“Don’t be cute. You either do it, or that’s that for us.”
For a second the enormity of what he’d said was difficult to fathom. It felt like the same moment when he had asked me if I want marriage, but that somehow felt right. Why did this feel so wrong?
“You’re kidding me, right? Jeet this is not who you are,” I said.
“No, this is exactly who I am. Now start your feminist spiel about how I am less of a man and how I don’t care about your rights..yak yak yak…”
I left the room and stood outside the office. We had already created enough of a scene there.
“Run away, because this is what you always do. You think our kids would take up your surname too? What about my family name? Will that just disappear?” he came out shouting.
Heads were turning as I was now almost running out of the registrar office. It felt like a bad, bad dream that I just wanted to wake up from. Jeet was the guy who didn’t fret if I hung out with my guy friends; he never stopped me from drinking what I liked; he had no issues with what I wore–he was liberal, period. What was wrong with him suddenly then?
I went back home, crashed into my bed, tears streaming down my face. I kept waiting for him to call me, but I received no call whatsoever. I had now started to panic; there were guests in my living room and I was being called for the mehendi.
I decided to wait until the function was over, hoping he’d call late at night. When I didn’t hear from him till almost two in the morning; I started freaking out.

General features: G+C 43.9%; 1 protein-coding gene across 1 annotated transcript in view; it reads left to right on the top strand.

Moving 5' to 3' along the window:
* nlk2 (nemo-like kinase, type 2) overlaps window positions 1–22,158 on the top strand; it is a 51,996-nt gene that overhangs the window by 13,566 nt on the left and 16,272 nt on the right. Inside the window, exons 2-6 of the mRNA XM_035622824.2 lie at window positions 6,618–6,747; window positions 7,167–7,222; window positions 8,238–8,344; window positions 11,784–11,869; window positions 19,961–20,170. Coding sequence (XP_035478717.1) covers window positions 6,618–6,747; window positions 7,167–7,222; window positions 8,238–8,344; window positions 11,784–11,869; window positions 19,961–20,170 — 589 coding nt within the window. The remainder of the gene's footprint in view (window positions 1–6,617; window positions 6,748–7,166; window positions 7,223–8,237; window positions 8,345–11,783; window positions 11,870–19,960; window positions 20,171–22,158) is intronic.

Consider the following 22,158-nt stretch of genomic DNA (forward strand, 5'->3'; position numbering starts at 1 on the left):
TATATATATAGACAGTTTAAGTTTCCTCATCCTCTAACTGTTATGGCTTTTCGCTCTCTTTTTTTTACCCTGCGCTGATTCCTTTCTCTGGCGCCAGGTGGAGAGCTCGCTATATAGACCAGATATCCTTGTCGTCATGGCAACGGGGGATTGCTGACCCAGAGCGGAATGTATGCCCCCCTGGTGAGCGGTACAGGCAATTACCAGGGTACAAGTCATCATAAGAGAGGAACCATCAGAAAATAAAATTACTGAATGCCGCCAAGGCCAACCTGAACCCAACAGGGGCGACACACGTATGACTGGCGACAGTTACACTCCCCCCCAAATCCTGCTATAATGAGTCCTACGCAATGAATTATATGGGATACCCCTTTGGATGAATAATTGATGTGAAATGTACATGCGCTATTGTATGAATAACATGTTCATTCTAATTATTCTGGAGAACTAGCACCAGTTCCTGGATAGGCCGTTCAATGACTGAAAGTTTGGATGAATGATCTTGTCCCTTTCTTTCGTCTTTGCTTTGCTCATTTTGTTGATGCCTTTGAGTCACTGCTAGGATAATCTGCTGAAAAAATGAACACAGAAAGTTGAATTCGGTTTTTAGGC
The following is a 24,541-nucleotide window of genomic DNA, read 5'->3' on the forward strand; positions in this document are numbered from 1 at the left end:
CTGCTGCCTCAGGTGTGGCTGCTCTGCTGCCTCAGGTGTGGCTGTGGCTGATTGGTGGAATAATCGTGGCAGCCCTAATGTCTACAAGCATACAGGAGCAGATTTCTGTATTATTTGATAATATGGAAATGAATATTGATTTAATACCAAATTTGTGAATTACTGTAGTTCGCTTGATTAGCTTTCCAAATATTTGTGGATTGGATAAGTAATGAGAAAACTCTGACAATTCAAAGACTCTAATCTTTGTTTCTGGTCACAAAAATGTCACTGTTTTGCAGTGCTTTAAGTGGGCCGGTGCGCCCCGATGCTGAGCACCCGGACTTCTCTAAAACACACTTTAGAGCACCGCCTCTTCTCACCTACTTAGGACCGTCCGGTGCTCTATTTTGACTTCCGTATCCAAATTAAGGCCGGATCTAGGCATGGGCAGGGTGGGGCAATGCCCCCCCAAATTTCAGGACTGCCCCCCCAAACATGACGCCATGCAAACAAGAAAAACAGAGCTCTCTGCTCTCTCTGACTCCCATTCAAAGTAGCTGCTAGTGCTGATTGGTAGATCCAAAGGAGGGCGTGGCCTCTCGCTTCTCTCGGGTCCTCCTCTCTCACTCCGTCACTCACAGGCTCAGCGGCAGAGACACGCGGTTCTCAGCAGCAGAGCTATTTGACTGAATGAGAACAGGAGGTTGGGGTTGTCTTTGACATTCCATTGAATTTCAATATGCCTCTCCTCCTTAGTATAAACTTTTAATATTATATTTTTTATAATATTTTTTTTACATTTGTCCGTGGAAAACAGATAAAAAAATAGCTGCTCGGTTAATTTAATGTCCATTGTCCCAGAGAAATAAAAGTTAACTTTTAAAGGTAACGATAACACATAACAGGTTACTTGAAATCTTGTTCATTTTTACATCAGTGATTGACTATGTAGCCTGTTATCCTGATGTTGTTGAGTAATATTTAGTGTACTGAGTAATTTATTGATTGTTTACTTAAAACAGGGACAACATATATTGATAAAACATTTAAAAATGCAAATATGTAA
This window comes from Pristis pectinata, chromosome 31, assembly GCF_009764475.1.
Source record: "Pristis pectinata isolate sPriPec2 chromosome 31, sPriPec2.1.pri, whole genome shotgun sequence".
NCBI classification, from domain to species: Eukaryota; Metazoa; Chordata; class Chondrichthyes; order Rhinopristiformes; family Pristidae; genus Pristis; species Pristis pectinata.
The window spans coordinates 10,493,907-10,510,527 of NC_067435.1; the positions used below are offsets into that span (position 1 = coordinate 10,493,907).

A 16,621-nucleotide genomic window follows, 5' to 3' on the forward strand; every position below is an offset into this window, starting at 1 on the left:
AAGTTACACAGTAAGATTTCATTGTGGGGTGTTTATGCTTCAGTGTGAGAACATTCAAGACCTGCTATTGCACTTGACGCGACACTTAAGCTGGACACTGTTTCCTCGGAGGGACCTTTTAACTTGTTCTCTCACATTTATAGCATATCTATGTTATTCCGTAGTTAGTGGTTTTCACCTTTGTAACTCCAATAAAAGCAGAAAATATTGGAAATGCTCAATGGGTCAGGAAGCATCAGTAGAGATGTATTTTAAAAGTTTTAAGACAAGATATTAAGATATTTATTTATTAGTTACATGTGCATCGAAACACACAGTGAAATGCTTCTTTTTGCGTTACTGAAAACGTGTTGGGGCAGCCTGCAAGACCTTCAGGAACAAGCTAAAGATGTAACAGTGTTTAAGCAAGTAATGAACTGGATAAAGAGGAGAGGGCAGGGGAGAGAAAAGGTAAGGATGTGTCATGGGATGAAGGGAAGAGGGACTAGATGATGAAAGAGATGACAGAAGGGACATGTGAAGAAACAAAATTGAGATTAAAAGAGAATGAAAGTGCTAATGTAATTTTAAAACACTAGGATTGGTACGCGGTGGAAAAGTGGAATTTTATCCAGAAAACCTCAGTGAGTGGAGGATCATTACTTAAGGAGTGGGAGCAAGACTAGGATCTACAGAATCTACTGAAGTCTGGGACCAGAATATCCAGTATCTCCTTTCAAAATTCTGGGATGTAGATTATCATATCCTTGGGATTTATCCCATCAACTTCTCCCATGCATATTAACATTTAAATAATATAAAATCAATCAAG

I called him but realised that he had blocked me. I tried his mum’s number, his brother’s, his dad’s–nothing. His dad’s phone first rang, but then I was blocked there as well. I checked on Facebook, I was no longer in a relationship with Jeet Marwah*. I did not have the guts to tell my parents, but I woke them up and still did so.
We stayed up the whole night; intermittent bouts of crying followed every few minutes. My mum told me I should just listen to him and Dad said our generation is full of cowards. The abruptness and seriousness of the situation was not being grasped by any of us. A part of me even thought that I’d give in and change my name when we went to his place the next morning. There were no relatives at his house, it did not look like there was a wedding about to take place in a few hours over here.
His parents met us; Jeet wasn’t at home.
“We’ve sent him and his brother out for a vacation for a few days. It is not easy to recover from a shock like this, bhaisahab. We understand times are changing, but your daughter’s behaviour has hurt our reputation and my son’s feelings badly,” his mum said.
While my father tried to placate them, they refused to budge. I felt like the worst kind of person alive on the planet for putting my parents through the misery. My mum said I would take up the last name; inside my head I kept thinking if I should or shouldn’t.
After half an hour of humiliation, we left. No one uttered a word during the ride back home. My father eventually sent all the guests back, apologising to them one by one. All this because I wouldn’t abandon the name I was born and had lived 26 years with? The months that followed were weird at best, but strangely brought me closer to my parents. I am now working as a lecturer and my students know me as the ‘coolest’ professor they have had. When they use my last name with ‘Prof’, it makes me feel a renewed sense of pride, every single time.
A common friend recently told me Jeet was getting married again. It honestly didn’t hurt. A part of me said that I could have compromised, but another part said that doing so would take away something from me that would never come back. Also, the way he said ‘that’s how it’s done’ probably served as the deal breaker. The rude shock that I got actually spurred me to become an over-achiever in life and if anything I wish that guy well.
As told to Tanvi Jain